Thru the Bible – Day 267

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Day 267 – Thru the Bible

Today we begin Luke. Here’s the video for the first part of Luke.

Video – Read Scripture: Luke 1-9

How does this video help you understand the beginning of Luke?


Luke 1This historical story addresses key heart issues. It is a story of human suffering and sadness, coming from the brokenness of infertility. Like Sarah and Abraham of old, Zechariah and Elizabeth are advanced in age but without children, even though they were righteous followers of God. This barrenness is a deep sadness for them and is even viewed as a reproach among others in their community.

Yet from the bird’s eye perspective that we are given, we learn that even in the midst of this decades-long trial for two godly people, God is working out a perfect plan of grace. He is using this couple’s barrenness and brokenness to show forth His miraculous power and to witness to the world that His final plan of redemption is now at hand in Jesus Christ. The story of this couple’s suffering turned to joy reminds us that in the pain of our own trials our limited perspective is not able to grasp the good plans that our kind God is perfecting for us (Romans 8:18–28; 1 Cor. 2:9). We are called by this story to renew our active trust in God’s will, even through our veil of tears.

Overlapping with this lesson, this story also shows the gospel’s real call on us to believe and trust in God’s words. While God is gracious from beginning to end in this story, with the miracle of barrenness broken there is also a message of the danger of hardness of heart. Zechariah, righteous and godly though he is, fails to believe God’s message delivered through the angel Gabriel. This is likely because of a natural jadedness that comes from years of trial, difficulty, and disappointment. Zechariah can only see the obstacles of his age and his wife’s closed womb. The result is a gracious but real discipline from the Lord. God does not condemn Zechariah, though he does experience a new trial of muteness. Yet even in this God is perfecting a greater and more robust faith in Zechariah, who will soon be not just a priest but also a prophet.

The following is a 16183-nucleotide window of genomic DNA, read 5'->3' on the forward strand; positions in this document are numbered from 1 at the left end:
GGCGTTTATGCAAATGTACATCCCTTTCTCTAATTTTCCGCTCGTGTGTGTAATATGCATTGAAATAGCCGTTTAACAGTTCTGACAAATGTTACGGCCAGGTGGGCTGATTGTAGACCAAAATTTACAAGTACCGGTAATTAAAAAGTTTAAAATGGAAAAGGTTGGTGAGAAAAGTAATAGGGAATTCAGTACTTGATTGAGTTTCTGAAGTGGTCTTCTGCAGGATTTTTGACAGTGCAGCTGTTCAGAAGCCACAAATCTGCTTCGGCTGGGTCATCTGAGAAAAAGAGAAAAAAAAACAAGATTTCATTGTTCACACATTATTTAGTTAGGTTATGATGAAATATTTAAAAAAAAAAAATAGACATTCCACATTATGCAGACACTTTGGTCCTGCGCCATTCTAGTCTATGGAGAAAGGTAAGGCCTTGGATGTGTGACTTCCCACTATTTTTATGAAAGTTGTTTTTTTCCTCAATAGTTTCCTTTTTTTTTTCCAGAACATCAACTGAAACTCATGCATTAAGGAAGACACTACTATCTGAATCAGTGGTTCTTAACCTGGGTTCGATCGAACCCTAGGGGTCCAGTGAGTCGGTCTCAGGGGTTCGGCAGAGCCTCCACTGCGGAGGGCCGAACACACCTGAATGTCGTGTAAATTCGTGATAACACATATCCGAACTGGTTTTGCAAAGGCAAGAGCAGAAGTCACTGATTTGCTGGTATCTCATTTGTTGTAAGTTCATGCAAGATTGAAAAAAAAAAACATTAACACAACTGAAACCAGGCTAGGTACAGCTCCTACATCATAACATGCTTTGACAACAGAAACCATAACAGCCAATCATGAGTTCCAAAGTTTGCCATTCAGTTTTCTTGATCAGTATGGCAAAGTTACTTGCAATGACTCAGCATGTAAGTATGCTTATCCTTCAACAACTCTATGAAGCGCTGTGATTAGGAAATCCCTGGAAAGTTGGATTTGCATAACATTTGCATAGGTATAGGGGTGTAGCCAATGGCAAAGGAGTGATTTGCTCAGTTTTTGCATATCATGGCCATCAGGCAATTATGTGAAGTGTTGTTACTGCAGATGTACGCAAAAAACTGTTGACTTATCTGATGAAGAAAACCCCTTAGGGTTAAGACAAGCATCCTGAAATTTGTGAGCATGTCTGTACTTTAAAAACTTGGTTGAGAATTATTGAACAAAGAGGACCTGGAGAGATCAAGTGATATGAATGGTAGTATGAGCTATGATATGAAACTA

This story is the next stop on the angel Gabriel’s mission from God to prepare God’s people for the coming Savior. The engaged virgin Mary receives a message even more shocking than that given to Zechariah: she is going to give birth to the Son of God, who will reign as King forever, even though she is still a virgin! Unlike Zechariah, Mary exhibits the childlike faith that always brings joy to our Father God (18:16–17). Despite some lingering confusion and uncertainty and probably no small amount of fear, she responds to God’s gracious provision with faith: “I am the servant of the Lord; let it be to me according to your word.”

All of this happens because God has set His favor upon Mary. Such initiating and reassuring grace from God toward us finds fullest expression in Jesus, who enables us to respond with this kind of faith, which itself brings great pleasure and glory to God (Ephesians 2:1–10).

This Spirit-inspired proclamation from Zechariah gives us a beautiful and powerful picture of the gospel. We often think of the gospel as the message of God legally forgiving our sins (“justifying” us) because of Jesus’ work on the cross. While this is true, Zechariah’s song (along with many other Bible passages) shows us that the gospel is even more comprehensive.

The gospel is explained here as God visiting and staying with His people, saving us from our enemies, fulfilling His ancient promises for us, delivering us so that we might serve Him without fear, forgiving our sins, shining light on our darkness, and guiding us into a life of peace. The gospel is full of mercy (God not giving us what our sin deserves), but even more, it is full of grace, with God giving us countless gifts and His own presence!

When we begin to grasp the breadth and depth of the gracious, comprehensive work of God through Jesus as described here, our hearts are engaged with devotion to God. We begin to get a vision of all that God is for us. Understanding the gospel in this broader way makes Jesus not just the “religious” part of our lives but the focus of all our hopes.

How do you meditate regularly on the fullness of your salvation?


What other thoughts or questions does today’s video and reading bring up?


Some of these notes are from the ESV Gospel Transformation Bible study notes. We highly recommend this study Bible.

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